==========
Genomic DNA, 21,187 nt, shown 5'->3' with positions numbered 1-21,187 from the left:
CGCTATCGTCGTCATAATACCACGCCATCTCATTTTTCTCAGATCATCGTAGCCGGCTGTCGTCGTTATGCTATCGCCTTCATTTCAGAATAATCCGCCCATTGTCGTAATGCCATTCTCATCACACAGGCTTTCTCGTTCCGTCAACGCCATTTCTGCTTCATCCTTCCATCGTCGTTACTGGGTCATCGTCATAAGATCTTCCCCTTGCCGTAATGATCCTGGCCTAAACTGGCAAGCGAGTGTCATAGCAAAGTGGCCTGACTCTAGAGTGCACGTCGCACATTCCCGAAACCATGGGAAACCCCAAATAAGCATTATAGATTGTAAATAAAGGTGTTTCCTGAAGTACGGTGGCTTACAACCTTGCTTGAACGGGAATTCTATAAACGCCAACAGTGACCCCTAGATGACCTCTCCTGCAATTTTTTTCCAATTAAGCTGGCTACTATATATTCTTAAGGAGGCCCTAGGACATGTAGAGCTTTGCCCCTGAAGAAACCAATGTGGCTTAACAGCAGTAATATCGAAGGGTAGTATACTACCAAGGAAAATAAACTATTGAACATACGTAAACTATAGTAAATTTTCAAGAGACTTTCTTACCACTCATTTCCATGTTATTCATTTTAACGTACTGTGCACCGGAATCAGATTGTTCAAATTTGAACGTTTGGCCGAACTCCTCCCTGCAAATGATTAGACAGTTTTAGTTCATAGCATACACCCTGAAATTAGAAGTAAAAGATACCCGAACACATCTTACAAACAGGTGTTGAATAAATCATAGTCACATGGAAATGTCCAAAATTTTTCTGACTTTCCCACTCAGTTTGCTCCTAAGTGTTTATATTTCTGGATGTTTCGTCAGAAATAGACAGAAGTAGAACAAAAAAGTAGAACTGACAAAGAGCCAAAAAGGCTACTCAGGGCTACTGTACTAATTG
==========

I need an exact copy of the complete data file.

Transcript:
Genomic DNA, 21,187 nt, shown 5'->3' with positions numbered 1-21,187 from the left:
CGCTATCGTCGTCATAATACCACGCCATCTCATTTTTCTCAGATCATCGTAGCCGGCTGTCGTCGTTATGCTATCGCCTTCATTTCAGAATAATCCGCCCATTGTCGTAATGCCATTCTCATCACACAGGCTTTCTCGTTCCGTCAACGCCATTTCTGCTTCATCCTTCCATCGTCGTTACTGGGTCATCGTCATAAGATCTTCCCCTTGCCGTAATGATCCTGGCCTAAACTGGCAAGCGAGTGTCATAGCAAAGTGGCCTGACTCTAGAGTGCACGTCGCACATTCCCGAAACCATGGGAAACCCCAAATAAGCATTATAGATTGTAAATAAAGGTGTTTCCTGAAGTACGGTGGCTTACAACCTTGCTTGAACGGGAATTCTATAAACGCCAACAGTGACCCCTAGATGACCTCTCCTGCAATTTTTTTCCAATTAAGCTGGCTACTATATATTCTTAAGGAGGCCCTAGGACATGTAGAGCTTTGCCCCTGAAGAAACCAATGTGGCTTAACAGCAGTAATATCGAAGGGTAGTATACTACCAAGGAAAATAAACTATTGAACATACGTAAACTATAGTAAATTTTCAAGAGACTTTCTTACCACTCATTTCCATGTTATTCATTTTAACGTACTGTGCACCGGAATCAGATTGTTCAAATTTGAACGTTTGGCCGAACTCCTCCCTGCAAATGATTAGACAGTTTTAGTTCATAGCATACACCCTGAAATTAGAAGTAAAAGATACCCGAACACATCTTACAAACAGGTGTTGAATAAATCATAGTCACATGGAAATGTCCAAAATTTTTCTGACTTTCCCACTCAGTTTGCTCCTAAGTGTTTATATTTCTGGATGTTTCGTCAGAAATAGACAGAAGTAGAACAAAAAAGTAGAACTGACAAAGAGCCAAAAAGGCTACTCAGGGCTACTGTACTAATTG